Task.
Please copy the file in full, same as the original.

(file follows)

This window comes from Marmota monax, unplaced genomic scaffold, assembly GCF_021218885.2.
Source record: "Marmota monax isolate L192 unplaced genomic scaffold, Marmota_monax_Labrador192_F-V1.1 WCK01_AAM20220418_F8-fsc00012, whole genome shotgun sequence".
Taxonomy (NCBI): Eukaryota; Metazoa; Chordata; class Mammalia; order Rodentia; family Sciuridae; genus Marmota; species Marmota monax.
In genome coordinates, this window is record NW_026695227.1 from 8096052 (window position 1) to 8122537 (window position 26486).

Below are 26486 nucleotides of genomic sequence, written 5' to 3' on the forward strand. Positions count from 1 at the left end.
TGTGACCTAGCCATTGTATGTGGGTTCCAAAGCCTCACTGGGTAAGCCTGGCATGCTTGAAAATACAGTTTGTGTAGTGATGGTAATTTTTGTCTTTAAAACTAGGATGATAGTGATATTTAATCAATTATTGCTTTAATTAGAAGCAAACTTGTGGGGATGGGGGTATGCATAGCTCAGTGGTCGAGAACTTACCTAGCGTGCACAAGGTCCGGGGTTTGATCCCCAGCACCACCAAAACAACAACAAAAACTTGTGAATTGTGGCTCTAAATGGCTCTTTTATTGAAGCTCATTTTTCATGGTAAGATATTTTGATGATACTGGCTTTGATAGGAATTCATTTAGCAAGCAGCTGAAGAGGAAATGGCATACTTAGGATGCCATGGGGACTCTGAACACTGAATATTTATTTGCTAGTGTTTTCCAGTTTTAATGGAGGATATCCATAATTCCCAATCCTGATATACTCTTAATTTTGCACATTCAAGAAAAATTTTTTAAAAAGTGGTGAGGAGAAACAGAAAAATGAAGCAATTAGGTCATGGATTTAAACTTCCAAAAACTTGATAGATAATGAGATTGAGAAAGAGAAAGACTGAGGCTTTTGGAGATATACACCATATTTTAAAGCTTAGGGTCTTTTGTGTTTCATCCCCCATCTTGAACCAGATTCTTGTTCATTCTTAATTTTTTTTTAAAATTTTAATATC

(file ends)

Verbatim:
This window comes from Marmota monax, unplaced genomic scaffold, assembly GCF_021218885.2.
Source record: "Marmota monax isolate L192 unplaced genomic scaffold, Marmota_monax_Labrador192_F-V1.1 WCK01_AAM20220418_F8-fsc00012, whole genome shotgun sequence".
Taxonomy (NCBI): Eukaryota; Metazoa; Chordata; class Mammalia; order Rodentia; family Sciuridae; genus Marmota; species Marmota monax.
In genome coordinates, this window is record NW_026695227.1 from 8096052 (window position 1) to 8122537 (window position 26486).

Below are 26486 nucleotides of genomic sequence, written 5' to 3' on the forward strand. Positions count from 1 at the left end.
TGTGACCTAGCCATTGTATGTGGGTTCCAAAGCCTCACTGGGTAAGCCTGGCATGCTTGAAAATACAGTTTGTGTAGTGATGGTAATTTTTGTCTTTAAAACTAGGATGATAGTGATATTTAATCAATTATTGCTTTAATTAGAAGCAAACTTGTGGGGATGGGGGTATGCATAGCTCAGTGGTCGAGAACTTACCTAGCGTGCACAAGGTCCGGGGTTTGATCCCCAGCACCACCAAAACAACAACAAAAACTTGTGAATTGTGGCTCTAAATGGCTCTTTTATTGAAGCTCATTTTTCATGGTAAGATATTTTGATGATACTGGCTTTGATAGGAATTCATTTAGCAAGCAGCTGAAGAGGAAATGGCATACTTAGGATGCCATGGGGACTCTGAACACTGAATATTTATTTGCTAGTGTTTTCCAGTTTTAATGGAGGATATCCATAATTCCCAATCCTGATATACTCTTAATTTTGCACATTCAAGAAAAATTTTTTAAAAAGTGGTGAGGAGAAACAGAAAAATGAAGCAATTAGGTCATGGATTTAAACTTCCAAAAACTTGATAGATAATGAGATTGAGAAAGAGAAAGACTGAGGCTTTTGGAGATATACACCATATTTTAAAGCTTAGGGTCTTTTGTGTTTCATCCCCCATCTTGAACCAGATTCTTGTTCATTCTTAATTTTTTTTTAAAATTTTAATATC